2018 AMC 8 Problems/Problem 19

Problem

In a sign pyramid a cell gets a "+" if the two cells below it have the same sign, and it gets a "-" if the two cells below it have different signs. The diagram below illustrates a sign pyramid with four levels. How many possible ways are there to fill the four cells in the bottom row to produce a "+" at the top of the pyramid?

[asy] unitsize(2cm); path box = (-0.5,-0.2)--(-0.5,0.2)--(0.5,0.2)--(0.5,-0.2)--cycle; draw(box); label("$+$",(0,0)); draw(shift(1,0)*box); label("$-$",(1,0)); draw(shift(2,0)*box); label("$+$",(2,0)); draw(shift(3,0)*box); label("$-$",(3,0)); draw(shift(0.5,0.4)*box); label("$-$",(0.5,0.4)); draw(shift(1.5,0.4)*box); label("$-$",(1.5,0.4)); draw(shift(2.5,0.4)*box); label("$-$",(2.5,0.4)); draw(shift(1,0.8)*box); label("$+$",(1,0.8)); draw(shift(2,0.8)*box); label("$+$",(2,0.8)); draw(shift(1.5,1.2)*box); label("$+$",(1.5,1.2)); [/asy]

$\textbf{(A) } 2 \qquad \textbf{(B) } 4 \qquad \textbf{(C) } 8 \qquad \textbf{(D) } 12 \qquad \textbf{(E) } 16$

Solution 1

You could just make out all of the patterns that make the top positive. In this case, you would have the following patterns:

+−−+, −++−, −−−−, ++++, −+−+, +−+−, ++−−, −−++. There are 8 patterns and so the answer is $\boxed{\textbf{(C) } 8}$.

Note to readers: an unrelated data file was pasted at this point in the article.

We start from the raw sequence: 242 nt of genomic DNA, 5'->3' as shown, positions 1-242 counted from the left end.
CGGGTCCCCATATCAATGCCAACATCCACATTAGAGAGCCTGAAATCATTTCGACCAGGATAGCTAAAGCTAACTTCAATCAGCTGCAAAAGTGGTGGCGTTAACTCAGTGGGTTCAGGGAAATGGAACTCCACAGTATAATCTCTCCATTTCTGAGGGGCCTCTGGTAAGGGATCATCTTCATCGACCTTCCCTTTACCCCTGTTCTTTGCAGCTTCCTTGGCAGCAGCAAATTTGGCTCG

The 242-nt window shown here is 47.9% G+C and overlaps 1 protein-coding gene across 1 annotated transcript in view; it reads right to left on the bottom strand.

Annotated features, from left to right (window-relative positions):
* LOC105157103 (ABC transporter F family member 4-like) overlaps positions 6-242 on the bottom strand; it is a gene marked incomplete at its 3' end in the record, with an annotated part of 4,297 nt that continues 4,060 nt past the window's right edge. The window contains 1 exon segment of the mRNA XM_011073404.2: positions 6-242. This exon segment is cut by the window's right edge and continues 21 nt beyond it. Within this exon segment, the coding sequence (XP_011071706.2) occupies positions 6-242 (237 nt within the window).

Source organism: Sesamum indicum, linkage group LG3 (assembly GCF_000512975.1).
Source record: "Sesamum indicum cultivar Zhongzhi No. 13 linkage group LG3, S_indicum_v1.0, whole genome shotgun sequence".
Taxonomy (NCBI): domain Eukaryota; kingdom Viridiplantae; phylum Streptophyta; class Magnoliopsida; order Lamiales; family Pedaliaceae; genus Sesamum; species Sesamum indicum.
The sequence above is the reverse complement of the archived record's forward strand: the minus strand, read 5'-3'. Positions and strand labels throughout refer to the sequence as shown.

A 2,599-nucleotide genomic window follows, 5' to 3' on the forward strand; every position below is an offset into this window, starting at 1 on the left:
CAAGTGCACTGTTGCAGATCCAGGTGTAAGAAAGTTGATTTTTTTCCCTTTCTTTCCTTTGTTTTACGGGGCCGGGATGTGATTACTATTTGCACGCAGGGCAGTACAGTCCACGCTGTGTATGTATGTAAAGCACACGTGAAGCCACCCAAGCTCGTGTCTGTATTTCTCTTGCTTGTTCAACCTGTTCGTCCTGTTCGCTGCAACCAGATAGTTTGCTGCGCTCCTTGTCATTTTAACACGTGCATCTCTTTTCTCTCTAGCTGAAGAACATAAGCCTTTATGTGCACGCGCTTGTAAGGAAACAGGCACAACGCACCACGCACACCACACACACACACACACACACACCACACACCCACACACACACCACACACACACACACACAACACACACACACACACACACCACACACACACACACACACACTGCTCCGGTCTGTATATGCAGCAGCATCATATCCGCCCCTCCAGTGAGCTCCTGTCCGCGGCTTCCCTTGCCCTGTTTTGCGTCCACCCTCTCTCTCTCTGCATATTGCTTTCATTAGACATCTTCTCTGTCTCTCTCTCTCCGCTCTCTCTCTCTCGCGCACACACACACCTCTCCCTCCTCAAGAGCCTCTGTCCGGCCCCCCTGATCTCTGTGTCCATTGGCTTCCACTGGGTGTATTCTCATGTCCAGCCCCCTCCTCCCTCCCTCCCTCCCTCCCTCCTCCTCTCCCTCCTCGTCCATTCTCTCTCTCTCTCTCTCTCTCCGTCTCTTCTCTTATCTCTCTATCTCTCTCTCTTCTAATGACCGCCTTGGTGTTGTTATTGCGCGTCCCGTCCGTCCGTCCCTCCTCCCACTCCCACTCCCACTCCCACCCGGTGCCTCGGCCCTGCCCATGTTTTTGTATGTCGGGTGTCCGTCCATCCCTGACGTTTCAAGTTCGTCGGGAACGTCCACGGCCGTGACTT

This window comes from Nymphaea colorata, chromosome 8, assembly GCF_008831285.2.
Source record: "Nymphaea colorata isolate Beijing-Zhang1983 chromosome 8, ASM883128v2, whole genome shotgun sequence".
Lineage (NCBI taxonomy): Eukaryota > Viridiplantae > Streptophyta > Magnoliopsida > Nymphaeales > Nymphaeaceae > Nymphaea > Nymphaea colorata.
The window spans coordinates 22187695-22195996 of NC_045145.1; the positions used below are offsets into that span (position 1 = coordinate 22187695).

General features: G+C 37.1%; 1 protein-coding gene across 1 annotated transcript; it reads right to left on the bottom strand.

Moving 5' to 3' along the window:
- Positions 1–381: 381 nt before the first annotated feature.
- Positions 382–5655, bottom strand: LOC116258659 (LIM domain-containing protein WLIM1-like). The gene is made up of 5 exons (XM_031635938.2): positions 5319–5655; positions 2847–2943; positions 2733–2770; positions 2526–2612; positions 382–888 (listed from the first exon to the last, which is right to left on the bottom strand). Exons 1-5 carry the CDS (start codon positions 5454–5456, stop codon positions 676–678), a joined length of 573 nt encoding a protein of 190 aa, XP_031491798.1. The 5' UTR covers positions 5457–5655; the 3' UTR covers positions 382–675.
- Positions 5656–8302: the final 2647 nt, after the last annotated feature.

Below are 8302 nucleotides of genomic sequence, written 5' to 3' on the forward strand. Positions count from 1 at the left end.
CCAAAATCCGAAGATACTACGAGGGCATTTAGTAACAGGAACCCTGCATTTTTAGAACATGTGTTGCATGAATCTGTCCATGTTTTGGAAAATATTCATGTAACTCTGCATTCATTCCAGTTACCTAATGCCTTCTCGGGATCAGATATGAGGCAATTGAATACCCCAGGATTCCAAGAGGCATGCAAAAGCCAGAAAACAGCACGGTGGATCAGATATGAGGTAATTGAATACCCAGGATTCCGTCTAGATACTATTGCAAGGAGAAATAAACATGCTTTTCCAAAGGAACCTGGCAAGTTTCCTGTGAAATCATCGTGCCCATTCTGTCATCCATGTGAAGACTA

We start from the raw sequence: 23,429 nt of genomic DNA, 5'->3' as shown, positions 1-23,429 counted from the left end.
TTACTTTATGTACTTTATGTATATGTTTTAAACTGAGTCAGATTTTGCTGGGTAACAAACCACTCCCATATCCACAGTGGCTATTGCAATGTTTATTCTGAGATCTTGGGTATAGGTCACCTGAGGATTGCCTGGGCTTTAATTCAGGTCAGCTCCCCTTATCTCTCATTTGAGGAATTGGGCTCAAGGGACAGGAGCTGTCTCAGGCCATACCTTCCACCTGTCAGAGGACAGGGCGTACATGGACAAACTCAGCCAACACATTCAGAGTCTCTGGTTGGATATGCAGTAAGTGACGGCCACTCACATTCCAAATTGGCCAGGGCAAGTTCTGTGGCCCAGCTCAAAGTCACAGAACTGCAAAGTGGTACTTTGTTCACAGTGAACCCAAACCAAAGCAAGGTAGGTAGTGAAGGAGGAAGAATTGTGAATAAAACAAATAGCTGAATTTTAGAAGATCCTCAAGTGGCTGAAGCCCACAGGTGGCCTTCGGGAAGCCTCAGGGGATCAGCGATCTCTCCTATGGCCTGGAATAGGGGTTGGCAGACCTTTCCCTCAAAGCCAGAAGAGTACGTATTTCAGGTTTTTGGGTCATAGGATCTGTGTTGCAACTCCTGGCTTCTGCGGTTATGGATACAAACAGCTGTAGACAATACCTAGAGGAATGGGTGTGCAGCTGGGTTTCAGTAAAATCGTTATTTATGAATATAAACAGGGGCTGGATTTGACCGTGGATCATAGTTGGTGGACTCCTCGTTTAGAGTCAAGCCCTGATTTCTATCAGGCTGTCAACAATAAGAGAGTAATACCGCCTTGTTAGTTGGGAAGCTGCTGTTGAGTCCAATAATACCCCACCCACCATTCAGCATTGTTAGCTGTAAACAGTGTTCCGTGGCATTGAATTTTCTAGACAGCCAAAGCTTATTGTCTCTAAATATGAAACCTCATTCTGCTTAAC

-NinjaBoi2000

Solution 2

The top box is fixed by the problem.

Choose the left 3 bottom-row boxes freely. There are $2^3=8$ ways.

Then the left 2 boxes on the row above are determined.

Then the left 1 box on the row above that is determined

Then the right 1 box on that row is determined.

Then the right 1 box on the row below is determined.

Then the right 1 box on the bottom row is determined, completing the diagram.

So the answer is $\boxed{\textbf{(C) } 8}$.


~BraveCobra22aops

Solution 3

Let the plus sign represent 1 and the negative sign represent -1.

The four numbers on the bottom are $a$, $b$, $c$, and $d$, which are either 1 or -1.

[asy] unitsize(2cm); path box = (-0.5,-0.2)--(-0.5,0.2)--(0.5,0.2)--(0.5,-0.2)--cycle; draw(box); label("$a$",(0,0)); draw(shift(1,0)*box); label("$b$",(1,0)); draw(shift(2,0)*box); label("$c$",(2,0)); draw(shift(3,0)*box); label("$d$",(3,0)); draw(shift(0.5,0.4)*box); label("$ab$",(0.5,0.4)); draw(shift(1.5,0.4)*box); label("$bc$",(1.5,0.4)); draw(shift(2.5,0.4)*box); label("$cd$",(2.5,0.4)); draw(shift(1,0.8)*box); label("$ab^2c$",(1,0.8)); draw(shift(2,0.8)*box); label("$bc^2d$",(2,0.8)); draw(shift(1.5,1.2)*box); label("$ab^3c^3d$",(1.5,1.2)); [/asy]

Which means $ab^3c^3d$ = 1. Since $b$ and $c$ are either 1 or -1, $b^3 = b$ and $c^3 = c$. This shows that $abcd$ = 1.

Therefore either $a$, $b$, $c$, and $d$ are all positive or negative, or 2 are positive and 2 are negative.

There are 2 ways where $a$, $b$, $c$, and $d$ are 1 (1, 1, 1, 1) and (-1, -1, -1, -1)

There are 6 ways where 2 variables are positive and 2 are negative: (1, 1, -1, -1), (1, -1, 1, -1), (-1, 1, 1, -1), (-1, -1, 1, 1), (-1, 1, -1, 1), and (-1, -1, 1, 1).

So the answer is $\boxed{\textbf{(C) } 8}$.

~atharvd

Video Solution (CREATIVE ANALYSIS!!!)

https://youtu.be/29RtYSU89vA

~Education, the Study of Everything

Video Solution

https://youtu.be/j8wm3gfOYvU

~savannahsolver

See Also

2018 AMC 8 (ProblemsAnswer KeyResources)
Preceded by
Problem 18
Followed by
Problem 20
1 2 3 4 5 6 7 8 9 10 11 12 13 14 15 16 17 18 19 20 21 22 23 24 25
All AJHSME/AMC 8 Problems and Solutions

The problems on this page are copyrighted by the Mathematical Association of America's American Mathematics Competitions. AMC logo.png